The Wall, with Comfortably Numb included, was successful, but the problems were far from over. In 1981 a barn filled with Floyd fireworks went up in a fire, killing the farmer and several firemen in the explosion. Pink Floyd's army of lawyers reacted that it wasn't their problem and the band was later acquitted from all (financial) responsibility.

The Thin Ice

The tension in the band had its negative influence on Gilmour's marriage as well . The first cracks in the 'thin ice' started to show. David confided to Emo that he feared that the Sant Mat movement had too much influence on his wife, what Emo – himself a Charan Singh follower - duly contradicted.

A great deal of the book is about the many fantastic people Ginger has met over the years, ranging from the cook at a Greek restaurant to the great spiritual leaders of this world (all the people she mentions must run in the hundreds). David always liked to have his old Cambridge friends around, Emo and Pip and the people he played with in his pre-Floyd bands. When he hears the terrible news about Ponji he is genuinely shocked and saddened. (Read about Pip and Ponji here: We are all made of stars.)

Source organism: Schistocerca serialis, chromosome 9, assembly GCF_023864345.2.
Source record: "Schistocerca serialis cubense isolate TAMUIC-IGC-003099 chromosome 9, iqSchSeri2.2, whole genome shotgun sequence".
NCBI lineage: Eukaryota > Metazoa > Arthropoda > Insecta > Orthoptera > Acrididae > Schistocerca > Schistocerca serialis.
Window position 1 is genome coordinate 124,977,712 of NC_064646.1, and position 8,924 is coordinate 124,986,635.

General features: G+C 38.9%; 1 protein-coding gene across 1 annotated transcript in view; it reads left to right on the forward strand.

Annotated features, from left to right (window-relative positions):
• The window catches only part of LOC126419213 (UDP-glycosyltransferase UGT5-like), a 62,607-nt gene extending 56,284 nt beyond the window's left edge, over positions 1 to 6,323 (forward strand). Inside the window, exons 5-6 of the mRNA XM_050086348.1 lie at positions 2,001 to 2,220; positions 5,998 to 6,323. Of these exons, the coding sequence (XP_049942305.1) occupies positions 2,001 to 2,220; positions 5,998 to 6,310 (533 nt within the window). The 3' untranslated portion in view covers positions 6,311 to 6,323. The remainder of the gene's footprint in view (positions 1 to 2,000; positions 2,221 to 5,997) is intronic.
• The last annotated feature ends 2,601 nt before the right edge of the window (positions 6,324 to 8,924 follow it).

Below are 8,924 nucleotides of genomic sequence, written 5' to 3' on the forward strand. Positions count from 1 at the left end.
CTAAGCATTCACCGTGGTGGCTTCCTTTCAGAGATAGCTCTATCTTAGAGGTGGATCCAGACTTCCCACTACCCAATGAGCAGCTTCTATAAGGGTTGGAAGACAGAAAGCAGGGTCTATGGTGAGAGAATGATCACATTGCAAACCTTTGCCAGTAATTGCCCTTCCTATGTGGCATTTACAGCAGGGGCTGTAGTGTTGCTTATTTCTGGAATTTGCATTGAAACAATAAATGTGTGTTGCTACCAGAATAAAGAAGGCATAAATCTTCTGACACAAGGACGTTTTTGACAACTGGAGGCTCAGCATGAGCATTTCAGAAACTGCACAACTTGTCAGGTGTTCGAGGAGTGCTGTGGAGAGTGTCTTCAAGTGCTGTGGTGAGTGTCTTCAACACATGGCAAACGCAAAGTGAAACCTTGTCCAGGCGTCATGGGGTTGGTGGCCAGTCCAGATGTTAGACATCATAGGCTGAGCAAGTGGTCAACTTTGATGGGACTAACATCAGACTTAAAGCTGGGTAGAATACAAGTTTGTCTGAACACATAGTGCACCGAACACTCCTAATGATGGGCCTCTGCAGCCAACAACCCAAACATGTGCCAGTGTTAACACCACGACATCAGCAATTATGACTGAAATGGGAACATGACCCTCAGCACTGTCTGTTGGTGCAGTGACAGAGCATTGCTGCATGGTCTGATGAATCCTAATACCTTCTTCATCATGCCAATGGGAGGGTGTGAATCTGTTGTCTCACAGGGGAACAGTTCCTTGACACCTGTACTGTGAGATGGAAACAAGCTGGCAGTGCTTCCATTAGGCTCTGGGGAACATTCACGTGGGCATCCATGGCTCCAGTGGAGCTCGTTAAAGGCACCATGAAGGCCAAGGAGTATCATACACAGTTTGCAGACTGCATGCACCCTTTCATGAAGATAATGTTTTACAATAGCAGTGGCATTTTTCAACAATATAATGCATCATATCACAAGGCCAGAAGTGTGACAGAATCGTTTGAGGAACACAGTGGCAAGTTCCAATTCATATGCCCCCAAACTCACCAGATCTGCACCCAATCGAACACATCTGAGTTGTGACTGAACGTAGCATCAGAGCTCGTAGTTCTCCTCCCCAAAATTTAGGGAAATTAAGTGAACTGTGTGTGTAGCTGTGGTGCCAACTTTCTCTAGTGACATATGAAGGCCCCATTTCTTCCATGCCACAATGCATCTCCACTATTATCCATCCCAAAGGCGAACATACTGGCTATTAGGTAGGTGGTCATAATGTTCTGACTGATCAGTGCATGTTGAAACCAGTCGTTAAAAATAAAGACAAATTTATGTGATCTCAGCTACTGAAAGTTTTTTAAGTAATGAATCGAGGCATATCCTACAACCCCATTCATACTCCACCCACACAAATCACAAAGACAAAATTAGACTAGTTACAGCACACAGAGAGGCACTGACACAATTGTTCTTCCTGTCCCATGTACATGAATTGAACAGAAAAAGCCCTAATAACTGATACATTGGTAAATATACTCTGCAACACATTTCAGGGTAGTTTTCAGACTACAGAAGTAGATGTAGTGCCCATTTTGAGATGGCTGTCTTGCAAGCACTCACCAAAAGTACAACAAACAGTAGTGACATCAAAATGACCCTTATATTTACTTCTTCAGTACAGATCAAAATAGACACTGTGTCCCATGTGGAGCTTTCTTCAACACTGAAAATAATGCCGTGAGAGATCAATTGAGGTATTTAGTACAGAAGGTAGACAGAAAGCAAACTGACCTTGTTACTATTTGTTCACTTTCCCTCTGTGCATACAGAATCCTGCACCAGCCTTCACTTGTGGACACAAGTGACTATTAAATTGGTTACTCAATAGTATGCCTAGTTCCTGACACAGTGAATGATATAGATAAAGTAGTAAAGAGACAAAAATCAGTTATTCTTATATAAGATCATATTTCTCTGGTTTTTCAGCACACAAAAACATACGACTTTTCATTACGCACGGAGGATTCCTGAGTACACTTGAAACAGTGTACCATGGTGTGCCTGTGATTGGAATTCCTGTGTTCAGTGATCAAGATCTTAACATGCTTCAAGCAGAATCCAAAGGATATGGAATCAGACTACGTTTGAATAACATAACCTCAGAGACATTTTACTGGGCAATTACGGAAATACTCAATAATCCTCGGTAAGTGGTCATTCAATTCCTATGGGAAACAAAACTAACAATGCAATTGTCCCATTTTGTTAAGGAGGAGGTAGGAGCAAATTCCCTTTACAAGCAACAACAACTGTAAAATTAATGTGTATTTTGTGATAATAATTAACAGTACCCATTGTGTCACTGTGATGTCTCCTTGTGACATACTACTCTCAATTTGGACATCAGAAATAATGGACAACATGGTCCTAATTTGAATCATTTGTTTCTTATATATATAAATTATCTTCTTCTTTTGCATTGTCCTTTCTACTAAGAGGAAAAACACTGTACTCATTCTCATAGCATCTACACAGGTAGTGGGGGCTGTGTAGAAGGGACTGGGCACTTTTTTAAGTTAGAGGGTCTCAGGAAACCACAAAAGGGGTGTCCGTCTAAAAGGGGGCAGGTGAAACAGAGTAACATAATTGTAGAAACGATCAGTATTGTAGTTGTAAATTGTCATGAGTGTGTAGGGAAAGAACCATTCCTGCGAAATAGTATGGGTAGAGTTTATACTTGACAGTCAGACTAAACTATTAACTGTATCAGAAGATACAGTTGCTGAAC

Gilmour's behaviour changed radically when he became the new great leader of Pink Floyd, some of his old friends (and family members) claim. Polly Samson may have had a certain influence in this as well. Nowadays David hardly has contact with the old mob and it is believed the Roger-David feud is again as big as it was three decades ago. However, the Pink Floyd wars are now fought in private, between lawyers and managers, and only surface when new product sees the light of day. (See also: Supererog/Ation: skimming The Early Years.)

Fred & Ginger
Fred & Ginger.

Run Like Hell

After The Final Cut there was the battle for the band, a conflict that was more of importance for David than saving his own marriage.

I remember the moment David further closed his heart, and rage took its place. P381

To finance the new project Nick Mason mortgaged his 1962 GTO Ferrari. David Gilmour put his houses at stake, without consulting his wife first.